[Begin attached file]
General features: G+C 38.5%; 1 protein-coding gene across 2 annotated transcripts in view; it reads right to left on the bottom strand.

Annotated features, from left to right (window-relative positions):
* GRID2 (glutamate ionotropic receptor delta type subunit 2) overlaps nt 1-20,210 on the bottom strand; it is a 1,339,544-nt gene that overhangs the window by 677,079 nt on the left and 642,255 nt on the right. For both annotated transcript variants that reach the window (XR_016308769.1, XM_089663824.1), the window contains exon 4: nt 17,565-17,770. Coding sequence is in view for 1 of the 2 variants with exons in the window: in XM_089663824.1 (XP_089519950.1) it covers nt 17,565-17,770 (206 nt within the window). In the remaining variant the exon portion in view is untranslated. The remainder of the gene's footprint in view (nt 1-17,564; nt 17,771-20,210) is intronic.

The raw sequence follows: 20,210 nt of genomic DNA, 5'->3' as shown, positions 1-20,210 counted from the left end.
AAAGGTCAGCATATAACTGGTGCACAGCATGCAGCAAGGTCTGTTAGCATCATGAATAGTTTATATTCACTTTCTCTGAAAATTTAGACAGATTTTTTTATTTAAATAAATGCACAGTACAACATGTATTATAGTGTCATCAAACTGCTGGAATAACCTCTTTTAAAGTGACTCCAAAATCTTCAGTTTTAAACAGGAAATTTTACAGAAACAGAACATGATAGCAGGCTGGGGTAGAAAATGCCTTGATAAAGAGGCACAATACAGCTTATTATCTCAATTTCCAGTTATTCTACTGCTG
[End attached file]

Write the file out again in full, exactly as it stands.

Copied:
General features: G+C 38.5%; 1 protein-coding gene across 2 annotated transcripts in view; it reads right to left on the bottom strand.

Annotated features, from left to right (window-relative positions):
* GRID2 (glutamate ionotropic receptor delta type subunit 2) overlaps nt 1-20,210 on the bottom strand; it is a 1,339,544-nt gene that overhangs the window by 677,079 nt on the left and 642,255 nt on the right. For both annotated transcript variants that reach the window (XR_016308769.1, XM_089663824.1), the window contains exon 4: nt 17,565-17,770. Coding sequence is in view for 1 of the 2 variants with exons in the window: in XM_089663824.1 (XP_089519950.1) it covers nt 17,565-17,770 (206 nt within the window). In the remaining variant the exon portion in view is untranslated. The remainder of the gene's footprint in view (nt 1-17,564; nt 17,771-20,210) is intronic.

The raw sequence follows: 20,210 nt of genomic DNA, 5'->3' as shown, positions 1-20,210 counted from the left end.
AAAGGTCAGCATATAACTGGTGCACAGCATGCAGCAAGGTCTGTTAGCATCATGAATAGTTTATATTCACTTTCTCTGAAAATTTAGACAGATTTTTTTATTTAAATAAATGCACAGTACAACATGTATTATAGTGTCATCAAACTGCTGGAATAACCTCTTTTAAAGTGACTCCAAAATCTTCAGTTTTAAACAGGAAATTTTACAGAAACAGAACATGATAGCAGGCTGGGGTAGAAAATGCCTTGATAAAGAGGCACAATACAGCTTATTATCTCAATTTCCAGTTATTCTACTGCTG